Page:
Wiseblood Books, which leans in the direction of being a Catholic publisher, has been issuing a series of novels and poetry collections that that interesting, thought-provoking, and broader than the idea of “Catholic publisher” might imply. Its novelists and poets include Dana Gioia, Marly Youmans, James Matthew Wilson, Samuel Hazo, Charles Hughes, Katy Carl, Sally Thomas, Glenn Arbery, R.R. Reno, and others.


What these writers have in common is that they write perceptively and unapologetically about faith, although it’s usually not that obvious. The fiction is serious, literary fiction; the poetry is just as serious, and just as literary. Both compare favorably to anything produced by mainstream, “secular” publishers. Wiseblood’s books aren’t out to score political points and tick the boxes of the latest social and cultural mania to seize the imaginations of what passes for America’s literary elites.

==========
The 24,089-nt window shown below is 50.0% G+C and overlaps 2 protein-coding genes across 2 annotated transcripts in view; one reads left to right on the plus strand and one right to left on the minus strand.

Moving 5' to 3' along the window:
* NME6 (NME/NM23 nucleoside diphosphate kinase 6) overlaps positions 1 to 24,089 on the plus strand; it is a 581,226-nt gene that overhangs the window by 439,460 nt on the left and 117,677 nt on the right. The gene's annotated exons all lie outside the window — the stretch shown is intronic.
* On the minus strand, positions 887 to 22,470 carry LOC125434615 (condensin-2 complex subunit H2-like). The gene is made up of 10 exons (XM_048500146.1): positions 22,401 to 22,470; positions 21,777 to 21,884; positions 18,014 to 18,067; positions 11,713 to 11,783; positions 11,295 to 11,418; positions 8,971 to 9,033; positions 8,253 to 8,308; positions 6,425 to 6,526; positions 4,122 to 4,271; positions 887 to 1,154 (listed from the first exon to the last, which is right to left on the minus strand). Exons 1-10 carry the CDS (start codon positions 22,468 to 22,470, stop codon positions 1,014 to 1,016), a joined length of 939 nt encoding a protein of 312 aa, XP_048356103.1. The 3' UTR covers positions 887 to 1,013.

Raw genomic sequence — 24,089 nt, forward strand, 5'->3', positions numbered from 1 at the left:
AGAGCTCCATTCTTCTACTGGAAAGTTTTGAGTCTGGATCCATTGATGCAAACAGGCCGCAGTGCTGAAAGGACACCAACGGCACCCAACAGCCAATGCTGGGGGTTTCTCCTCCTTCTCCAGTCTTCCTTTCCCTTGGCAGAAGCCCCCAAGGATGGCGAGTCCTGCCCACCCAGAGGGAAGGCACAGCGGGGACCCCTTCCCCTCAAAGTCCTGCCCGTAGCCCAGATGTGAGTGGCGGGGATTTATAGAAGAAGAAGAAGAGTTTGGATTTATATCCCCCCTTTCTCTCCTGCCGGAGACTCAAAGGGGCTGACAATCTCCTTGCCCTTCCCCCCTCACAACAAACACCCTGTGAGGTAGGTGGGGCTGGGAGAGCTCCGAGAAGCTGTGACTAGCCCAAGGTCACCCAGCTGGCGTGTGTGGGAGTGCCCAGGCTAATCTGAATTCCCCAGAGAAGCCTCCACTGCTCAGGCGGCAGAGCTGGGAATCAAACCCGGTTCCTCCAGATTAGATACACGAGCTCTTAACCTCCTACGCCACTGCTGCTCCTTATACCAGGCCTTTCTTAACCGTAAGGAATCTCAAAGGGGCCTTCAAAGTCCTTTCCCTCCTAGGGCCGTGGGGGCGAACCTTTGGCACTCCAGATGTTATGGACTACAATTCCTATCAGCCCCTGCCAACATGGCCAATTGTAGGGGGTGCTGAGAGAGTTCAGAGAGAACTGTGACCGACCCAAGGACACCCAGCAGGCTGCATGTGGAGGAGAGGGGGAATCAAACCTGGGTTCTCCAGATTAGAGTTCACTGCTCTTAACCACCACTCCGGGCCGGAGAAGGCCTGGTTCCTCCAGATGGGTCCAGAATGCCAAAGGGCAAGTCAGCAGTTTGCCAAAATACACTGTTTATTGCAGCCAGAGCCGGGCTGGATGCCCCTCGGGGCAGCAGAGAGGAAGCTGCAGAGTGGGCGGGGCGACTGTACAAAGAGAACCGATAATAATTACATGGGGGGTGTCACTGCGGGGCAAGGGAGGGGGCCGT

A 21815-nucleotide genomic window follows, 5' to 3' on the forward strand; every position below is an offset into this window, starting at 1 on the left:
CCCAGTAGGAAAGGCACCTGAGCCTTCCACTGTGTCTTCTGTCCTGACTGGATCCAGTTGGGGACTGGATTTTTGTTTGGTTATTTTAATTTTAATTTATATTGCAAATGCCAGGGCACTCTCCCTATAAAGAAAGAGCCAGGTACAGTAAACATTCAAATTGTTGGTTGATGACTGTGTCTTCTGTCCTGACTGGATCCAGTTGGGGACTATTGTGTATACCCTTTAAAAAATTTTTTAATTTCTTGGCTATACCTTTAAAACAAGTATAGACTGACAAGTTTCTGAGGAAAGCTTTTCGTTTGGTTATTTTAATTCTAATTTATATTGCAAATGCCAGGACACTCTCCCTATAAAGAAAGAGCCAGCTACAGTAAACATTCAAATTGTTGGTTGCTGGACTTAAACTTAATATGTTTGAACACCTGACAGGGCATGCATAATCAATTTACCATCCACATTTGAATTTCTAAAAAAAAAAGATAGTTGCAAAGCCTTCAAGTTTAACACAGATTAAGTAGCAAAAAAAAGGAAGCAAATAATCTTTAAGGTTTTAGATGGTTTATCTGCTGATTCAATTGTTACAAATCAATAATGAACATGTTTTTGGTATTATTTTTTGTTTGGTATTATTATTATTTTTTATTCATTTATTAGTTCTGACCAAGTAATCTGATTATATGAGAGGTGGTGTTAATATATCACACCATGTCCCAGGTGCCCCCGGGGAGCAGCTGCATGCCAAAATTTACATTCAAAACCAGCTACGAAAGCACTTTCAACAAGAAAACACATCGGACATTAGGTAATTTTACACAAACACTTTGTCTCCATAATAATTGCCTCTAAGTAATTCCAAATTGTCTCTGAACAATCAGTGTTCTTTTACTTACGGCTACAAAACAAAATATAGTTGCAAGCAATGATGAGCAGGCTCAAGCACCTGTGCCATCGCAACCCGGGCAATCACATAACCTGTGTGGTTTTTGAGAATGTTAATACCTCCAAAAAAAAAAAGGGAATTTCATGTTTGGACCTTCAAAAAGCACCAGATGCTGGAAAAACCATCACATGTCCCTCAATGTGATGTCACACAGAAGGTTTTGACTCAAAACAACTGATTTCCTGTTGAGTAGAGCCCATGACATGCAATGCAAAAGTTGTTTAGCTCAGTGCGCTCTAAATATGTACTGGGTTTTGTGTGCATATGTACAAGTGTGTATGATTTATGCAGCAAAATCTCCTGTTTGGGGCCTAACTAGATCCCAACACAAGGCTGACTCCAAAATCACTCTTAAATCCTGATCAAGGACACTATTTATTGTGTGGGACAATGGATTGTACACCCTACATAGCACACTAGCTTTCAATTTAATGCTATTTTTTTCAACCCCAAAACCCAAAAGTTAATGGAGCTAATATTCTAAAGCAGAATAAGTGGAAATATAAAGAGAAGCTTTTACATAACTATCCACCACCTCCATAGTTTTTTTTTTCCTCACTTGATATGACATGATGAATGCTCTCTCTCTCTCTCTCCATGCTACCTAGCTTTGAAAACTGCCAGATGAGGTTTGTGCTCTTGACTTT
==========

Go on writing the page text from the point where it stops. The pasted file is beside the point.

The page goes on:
To continue reading, please see my post today at Dancing Priest.

Top photograph by Aman Upadhyay via Unsplash. Used with permission.

Some Wednesday Readings


Docuseries on the Nephilim to be released: Giants from the Bible, proof in the Golan Heights? – Walla! at Jerusalem Post.


Hospital Barge at Cerisy, poem by Wilfred Owen – Sally Thomas and Amit Majmudr at Poems Ancient and Modern.


The Arts Have Been Captured – Meghan Daum at The Unspeakable.


The Poignant Tale Behind a Celebrated Civil War Sketch – George Skoch at History.Net. 


The First Amendment Takes a Beating in the Supreme Court – Matt Taibbi at Racket News. 

Tuesday, March 19, 2024

Poetry Becomes Theater: “The Last Days of Troy” by Simon Armitage